Thrombosis occurs when blood clots block your blood vessels. There are 2 main types of thrombosis:
Venous thrombosis may be caused by:
Arterial thrombosis may be caused by a hardening of the arteries, called arteriosclerosis. This happens when fatty or calcium deposits cause artery walls to thicken. This can lead to a buildup of fatty material (called plaque) in the artery walls. This plaque can suddenly burst (rupture), followed by a blood clot.
Arterial thrombosis can occur in the arteries that supply blood to the heart muscle (coronary arteries). This can lead to a heart attack. When arterial thrombosis occurs in a blood vessel in the brain, it can lead to a stroke.
Many of the risk factors for venous and arterial thrombosis are the same.
Risk factors for venous thrombosis may include:
Risk factors for arterial thrombosis may include:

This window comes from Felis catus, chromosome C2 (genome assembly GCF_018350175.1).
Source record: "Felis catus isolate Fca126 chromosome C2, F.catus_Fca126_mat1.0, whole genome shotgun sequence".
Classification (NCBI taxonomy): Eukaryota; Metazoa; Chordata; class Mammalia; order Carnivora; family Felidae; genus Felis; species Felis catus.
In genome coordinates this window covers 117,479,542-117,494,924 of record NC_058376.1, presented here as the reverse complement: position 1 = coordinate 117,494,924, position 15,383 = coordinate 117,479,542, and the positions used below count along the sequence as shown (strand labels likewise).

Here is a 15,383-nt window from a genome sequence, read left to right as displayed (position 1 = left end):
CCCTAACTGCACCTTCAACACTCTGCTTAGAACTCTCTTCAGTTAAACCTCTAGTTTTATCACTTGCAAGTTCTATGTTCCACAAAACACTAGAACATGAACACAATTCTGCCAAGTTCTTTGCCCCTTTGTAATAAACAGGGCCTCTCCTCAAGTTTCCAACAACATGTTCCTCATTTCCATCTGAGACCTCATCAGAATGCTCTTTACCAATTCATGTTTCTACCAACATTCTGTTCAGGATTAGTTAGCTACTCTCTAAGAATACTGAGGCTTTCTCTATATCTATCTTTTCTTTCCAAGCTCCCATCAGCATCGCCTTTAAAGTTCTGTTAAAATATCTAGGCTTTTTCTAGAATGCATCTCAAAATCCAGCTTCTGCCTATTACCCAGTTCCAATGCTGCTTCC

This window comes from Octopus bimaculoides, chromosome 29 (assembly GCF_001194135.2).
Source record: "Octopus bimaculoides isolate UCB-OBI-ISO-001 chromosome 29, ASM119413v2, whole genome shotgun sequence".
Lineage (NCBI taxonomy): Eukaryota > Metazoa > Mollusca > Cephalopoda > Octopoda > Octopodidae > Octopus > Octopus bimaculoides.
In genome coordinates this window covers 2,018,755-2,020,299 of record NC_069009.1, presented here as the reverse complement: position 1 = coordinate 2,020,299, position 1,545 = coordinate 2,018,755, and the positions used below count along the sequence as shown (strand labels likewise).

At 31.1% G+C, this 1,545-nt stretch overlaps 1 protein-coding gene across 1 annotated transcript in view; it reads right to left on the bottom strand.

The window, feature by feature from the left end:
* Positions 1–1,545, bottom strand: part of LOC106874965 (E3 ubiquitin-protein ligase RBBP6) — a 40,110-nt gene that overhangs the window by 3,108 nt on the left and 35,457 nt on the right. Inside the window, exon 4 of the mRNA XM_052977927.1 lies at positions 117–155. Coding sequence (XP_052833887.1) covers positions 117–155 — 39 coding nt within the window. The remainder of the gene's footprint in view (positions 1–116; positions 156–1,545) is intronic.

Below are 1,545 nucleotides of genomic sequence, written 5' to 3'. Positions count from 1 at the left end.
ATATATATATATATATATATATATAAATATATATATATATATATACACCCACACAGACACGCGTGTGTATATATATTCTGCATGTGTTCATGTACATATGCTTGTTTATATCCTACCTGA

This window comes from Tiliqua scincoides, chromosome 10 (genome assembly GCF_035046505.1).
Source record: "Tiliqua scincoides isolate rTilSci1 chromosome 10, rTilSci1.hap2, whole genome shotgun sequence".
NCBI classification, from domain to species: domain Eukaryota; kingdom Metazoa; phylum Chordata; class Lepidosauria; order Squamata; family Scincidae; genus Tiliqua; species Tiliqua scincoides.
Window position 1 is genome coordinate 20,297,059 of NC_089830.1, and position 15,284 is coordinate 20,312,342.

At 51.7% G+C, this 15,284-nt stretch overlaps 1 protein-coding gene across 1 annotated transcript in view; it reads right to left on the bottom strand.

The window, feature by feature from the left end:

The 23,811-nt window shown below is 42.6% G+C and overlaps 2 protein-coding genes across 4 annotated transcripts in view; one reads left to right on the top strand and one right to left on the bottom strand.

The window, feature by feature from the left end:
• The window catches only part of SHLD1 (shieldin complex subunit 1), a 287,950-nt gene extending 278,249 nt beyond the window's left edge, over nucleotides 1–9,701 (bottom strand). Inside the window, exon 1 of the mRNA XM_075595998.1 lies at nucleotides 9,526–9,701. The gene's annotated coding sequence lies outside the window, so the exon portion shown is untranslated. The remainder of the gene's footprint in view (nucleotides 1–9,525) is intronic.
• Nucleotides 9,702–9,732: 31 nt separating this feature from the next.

Each person’s symptoms may vary. Symptoms may include:
The symptoms of thrombosis may look like other blood disorders or health problems. Always see your healthcare provider for a diagnosis.
Your healthcare provider will take your medical history and give you a physical exam. Other tests may include:
Your healthcare provider will create a treatment plan for you based on:
Treatment may include:
Your healthcare provider may advise other treatments.
Thrombosis can block the blood flow in both veins and arteries. Complications depend on where the thrombosis is located. The most serious problems include stroke, heart attack, and serious breathing problems.
You can reduce your risk of thrombosis by:
Tips to help you get the most from a visit to your healthcare provider:
The University of Chicago Medicine
5841 S. Maryland Avenue
Chicago, IL 60637 | 773-702-1000
Appointments: Call UCM Connect at 1-888-824-0200